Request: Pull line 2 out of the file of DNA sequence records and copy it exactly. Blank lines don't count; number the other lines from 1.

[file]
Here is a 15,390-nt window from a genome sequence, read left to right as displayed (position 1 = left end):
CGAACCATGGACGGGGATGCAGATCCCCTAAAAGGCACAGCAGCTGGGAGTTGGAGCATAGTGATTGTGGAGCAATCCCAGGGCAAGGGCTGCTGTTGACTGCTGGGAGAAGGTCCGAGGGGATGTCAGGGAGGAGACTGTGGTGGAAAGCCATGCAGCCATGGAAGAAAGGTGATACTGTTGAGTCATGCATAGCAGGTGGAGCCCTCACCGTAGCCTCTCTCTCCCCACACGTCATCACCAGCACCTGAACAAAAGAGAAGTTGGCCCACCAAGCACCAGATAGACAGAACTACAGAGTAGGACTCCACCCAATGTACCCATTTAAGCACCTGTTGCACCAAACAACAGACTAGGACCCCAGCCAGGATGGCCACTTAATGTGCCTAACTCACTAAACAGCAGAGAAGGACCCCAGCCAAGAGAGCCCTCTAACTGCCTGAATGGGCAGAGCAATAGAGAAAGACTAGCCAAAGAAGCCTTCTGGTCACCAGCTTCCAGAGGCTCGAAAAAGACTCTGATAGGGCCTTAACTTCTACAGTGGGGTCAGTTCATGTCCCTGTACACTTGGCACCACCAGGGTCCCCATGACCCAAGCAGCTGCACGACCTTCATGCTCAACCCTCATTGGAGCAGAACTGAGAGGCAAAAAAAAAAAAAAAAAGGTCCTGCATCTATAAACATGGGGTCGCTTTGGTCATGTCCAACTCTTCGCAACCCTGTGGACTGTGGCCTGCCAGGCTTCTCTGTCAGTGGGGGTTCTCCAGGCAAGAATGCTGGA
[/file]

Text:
CGAACCATGGACGGGGATGCAGATCCCCTAAAAGGCACAGCAGCTGGGAGTTGGAGCATAGTGATTGTGGAGCAATCCCAGGGCAAGGGCTGCTGTTGACTGCTGGGAGAAGGTCCGAGGGGATGTCAGGGAGGAGACTGTGGTGGAAAGCCATGCAGCCATGGAAGAAAGGTGATACTGTTGAGTCATGCATAGCAGGTGGAGCCCTCACCGTAGCCTCTCTCTCCCCACACGTCATCACCAGCACCTGAACAAAAGAGAAGTTGGCCCACCAAGCACCAGATAGACAGAACTACAGAGTAGGACTCCACCCAATGTACCCATTTAAGCACCTGTTGCACCAAACAACAGACTAGGACCCCAGCCAGGATGGCCACTTAATGTGCCTAACTCACTAAACAGCAGAGAAGGACCCCAGCCAAGAGAGCCCTCTAACTGCCTGAATGGGCAGAGCAATAGAGAAAGACTAGCCAAAGAAGCCTTCTGGTCACCAGCTTCCAGAGGCTCGAAAAAGACTCTGATAGGGCCTTAACTTCTACAGTGGGGTCAGTTCATGTCCCTGTACACTTGGCACCACCAGGGTCCCCATGACCCAAGCAGCTGCACGACCTTCATGCTCAACCCTCATTGGAGCAGAACTGAGAGGCAAAAAAAAAAAAAAAAAGGTCCTGCATCTATAAACATGGGGTCGCTTTGGTCATGTCCAACTCTTCGCAACCCTGTGGACTGTGGCCTGCCAGGCTTCTCTGTCAGTGGGGGTTCTCCAGGCAAGAATGCTGGA